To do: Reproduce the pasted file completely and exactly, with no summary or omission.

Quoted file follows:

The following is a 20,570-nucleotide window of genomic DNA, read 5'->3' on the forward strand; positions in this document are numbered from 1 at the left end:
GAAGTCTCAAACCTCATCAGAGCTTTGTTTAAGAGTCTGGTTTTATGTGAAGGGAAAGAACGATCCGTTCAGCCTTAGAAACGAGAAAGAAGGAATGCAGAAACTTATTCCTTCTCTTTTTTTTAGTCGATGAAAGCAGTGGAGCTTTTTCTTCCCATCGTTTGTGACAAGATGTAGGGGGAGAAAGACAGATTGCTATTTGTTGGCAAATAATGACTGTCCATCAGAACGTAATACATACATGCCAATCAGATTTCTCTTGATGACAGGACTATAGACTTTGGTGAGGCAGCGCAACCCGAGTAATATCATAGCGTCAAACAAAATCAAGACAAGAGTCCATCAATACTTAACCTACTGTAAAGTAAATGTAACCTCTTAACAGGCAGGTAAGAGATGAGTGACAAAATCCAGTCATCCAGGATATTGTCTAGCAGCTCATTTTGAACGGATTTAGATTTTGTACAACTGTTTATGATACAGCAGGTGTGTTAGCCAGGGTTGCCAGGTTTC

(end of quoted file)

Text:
The following is a 20,570-nucleotide window of genomic DNA, read 5'->3' on the forward strand; positions in this document are numbered from 1 at the left end:
GAAGTCTCAAACCTCATCAGAGCTTTGTTTAAGAGTCTGGTTTTATGTGAAGGGAAAGAACGATCCGTTCAGCCTTAGAAACGAGAAAGAAGGAATGCAGAAACTTATTCCTTCTCTTTTTTTTAGTCGATGAAAGCAGTGGAGCTTTTTCTTCCCATCGTTTGTGACAAGATGTAGGGGGAGAAAGACAGATTGCTATTTGTTGGCAAATAATGACTGTCCATCAGAACGTAATACATACATGCCAATCAGATTTCTCTTGATGACAGGACTATAGACTTTGGTGAGGCAGCGCAACCCGAGTAATATCATAGCGTCAAACAAAATCAAGACAAGAGTCCATCAATACTTAACCTACTGTAAAGTAAATGTAACCTCTTAACAGGCAGGTAAGAGATGAGTGACAAAATCCAGTCATCCAGGATATTGTCTAGCAGCTCATTTTGAACGGATTTAGATTTTGTACAACTGTTTATGATACAGCAGGTGTGTTAGCCAGGGTTGCCAGGTTTC